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ISHS Acta Horticulturae 704: X International Workshop on Fire Blight

THE NATURE OF RESISTANCE OF THE ´B.9´ APPLE ROOTSTOCK TO FIRE BLIGHT

Authors:   N. LoGiudice, H.S. Aldwinckle, T.L. Robinson, G. Fazio
Keywords:   Malus x domestica, rootstock blight, ┐B.9┐
DOI:   10.17660/ActaHortic.2006.704.81
Abstract:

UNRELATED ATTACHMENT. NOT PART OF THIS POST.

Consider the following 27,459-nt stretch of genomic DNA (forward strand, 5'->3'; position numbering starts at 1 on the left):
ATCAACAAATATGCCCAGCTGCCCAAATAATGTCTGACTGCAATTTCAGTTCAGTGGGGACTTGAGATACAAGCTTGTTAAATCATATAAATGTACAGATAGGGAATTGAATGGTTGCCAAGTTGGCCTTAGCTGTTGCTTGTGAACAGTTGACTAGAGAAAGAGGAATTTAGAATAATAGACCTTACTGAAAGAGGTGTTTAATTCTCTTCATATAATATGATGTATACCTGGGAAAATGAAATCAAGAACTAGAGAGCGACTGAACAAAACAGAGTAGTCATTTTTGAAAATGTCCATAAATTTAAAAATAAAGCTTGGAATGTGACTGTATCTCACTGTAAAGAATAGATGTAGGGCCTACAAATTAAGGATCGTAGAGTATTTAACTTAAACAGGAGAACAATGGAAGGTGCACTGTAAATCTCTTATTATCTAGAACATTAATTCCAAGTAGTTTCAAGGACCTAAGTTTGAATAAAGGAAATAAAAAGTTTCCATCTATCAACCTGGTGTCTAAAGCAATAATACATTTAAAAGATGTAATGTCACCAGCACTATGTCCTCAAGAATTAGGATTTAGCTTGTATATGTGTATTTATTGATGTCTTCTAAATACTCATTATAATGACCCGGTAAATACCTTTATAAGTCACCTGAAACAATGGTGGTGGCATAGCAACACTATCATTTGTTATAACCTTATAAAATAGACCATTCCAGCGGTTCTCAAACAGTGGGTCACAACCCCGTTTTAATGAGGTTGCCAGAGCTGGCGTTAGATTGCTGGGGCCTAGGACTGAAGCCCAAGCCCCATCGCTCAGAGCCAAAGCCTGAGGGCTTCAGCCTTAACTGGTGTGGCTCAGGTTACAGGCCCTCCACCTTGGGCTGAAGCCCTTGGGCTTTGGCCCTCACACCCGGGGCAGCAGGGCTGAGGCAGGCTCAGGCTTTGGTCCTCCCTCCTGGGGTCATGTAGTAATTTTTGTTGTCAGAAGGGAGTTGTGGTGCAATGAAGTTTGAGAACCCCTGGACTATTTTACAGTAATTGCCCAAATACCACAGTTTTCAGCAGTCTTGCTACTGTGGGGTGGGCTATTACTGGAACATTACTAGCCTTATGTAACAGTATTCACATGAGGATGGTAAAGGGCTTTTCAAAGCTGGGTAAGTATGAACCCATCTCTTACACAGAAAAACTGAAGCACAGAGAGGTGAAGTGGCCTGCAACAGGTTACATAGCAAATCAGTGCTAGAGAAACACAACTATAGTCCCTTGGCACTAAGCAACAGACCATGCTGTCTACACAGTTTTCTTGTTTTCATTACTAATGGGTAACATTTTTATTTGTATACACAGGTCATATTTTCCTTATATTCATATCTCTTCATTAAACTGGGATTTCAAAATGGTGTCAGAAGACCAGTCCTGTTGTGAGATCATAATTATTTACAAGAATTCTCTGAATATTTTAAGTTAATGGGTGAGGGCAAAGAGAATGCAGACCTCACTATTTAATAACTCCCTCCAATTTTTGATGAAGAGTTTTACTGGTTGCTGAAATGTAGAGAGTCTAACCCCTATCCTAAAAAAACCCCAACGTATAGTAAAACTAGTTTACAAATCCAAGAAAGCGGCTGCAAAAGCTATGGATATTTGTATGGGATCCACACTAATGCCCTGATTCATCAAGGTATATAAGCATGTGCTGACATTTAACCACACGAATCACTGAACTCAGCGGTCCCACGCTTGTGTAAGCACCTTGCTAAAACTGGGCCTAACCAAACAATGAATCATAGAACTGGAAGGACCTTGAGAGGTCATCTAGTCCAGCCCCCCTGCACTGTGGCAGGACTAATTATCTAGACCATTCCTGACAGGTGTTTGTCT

Rising production costs, associated with replacement of high-density plantings, along with lack of efficient control, especially where streptomycin resistant Erwinia amylovora strains have developed, make the identification of resistant apple rootstocks a high priority in the battle to control fire blight. B.9 rootstocks have exhibited a high level of fire blight resistance (comparable to the resistance of the Geneva« rootstocks), in several field trials. This finding contrasts with the susceptible phenotype that ungrafted B.9 rootstock liners have displayed in previous greenhouse tests. Irregularities in resistance may result from genotypic variation between nursery sources of B.9 rootstock in Europe and the United States. Using apple specific microsatellite markers, B.9 DNA from both sources was examined for variation and compared against parental cultivars. At this time, results have failed to identify any genetic variation between the two sources that would lead to a resistant phenotype. Field and greenhouse trials were conducted to determine if resistance was a product of rootstock growth conditions, or an effect of grafting. By focusing on progression of bacteria through asymptomatic tissue, we hoped to elucidate the mechanism by which grafting influences bacterial entry and colonization of the rootstock. Four rootstock clones, B.9 (US), B.9 (EUR), M.9, and G.16«, as ungrafted liners and grafted with four scion cultivars (Gala, Jonagold, Gingergold, and Red Yorking) were planted in the greenhouse and the field. Trees were inoculated, and bark sections were analyzed using PCR for presence of E. amylovora. Ungrafted B.9 liners from European and US sources displayed similar levels of susceptibility in greenhouse and field settings, indicating their origin does not play a role in resistance. In grafted trees, bacteria were isolated from above and below the union in all rootstocks tested. These results indicate resistance probably results from a suppressive effect on bacterial multiplication by the grafted B.9 rootstock.
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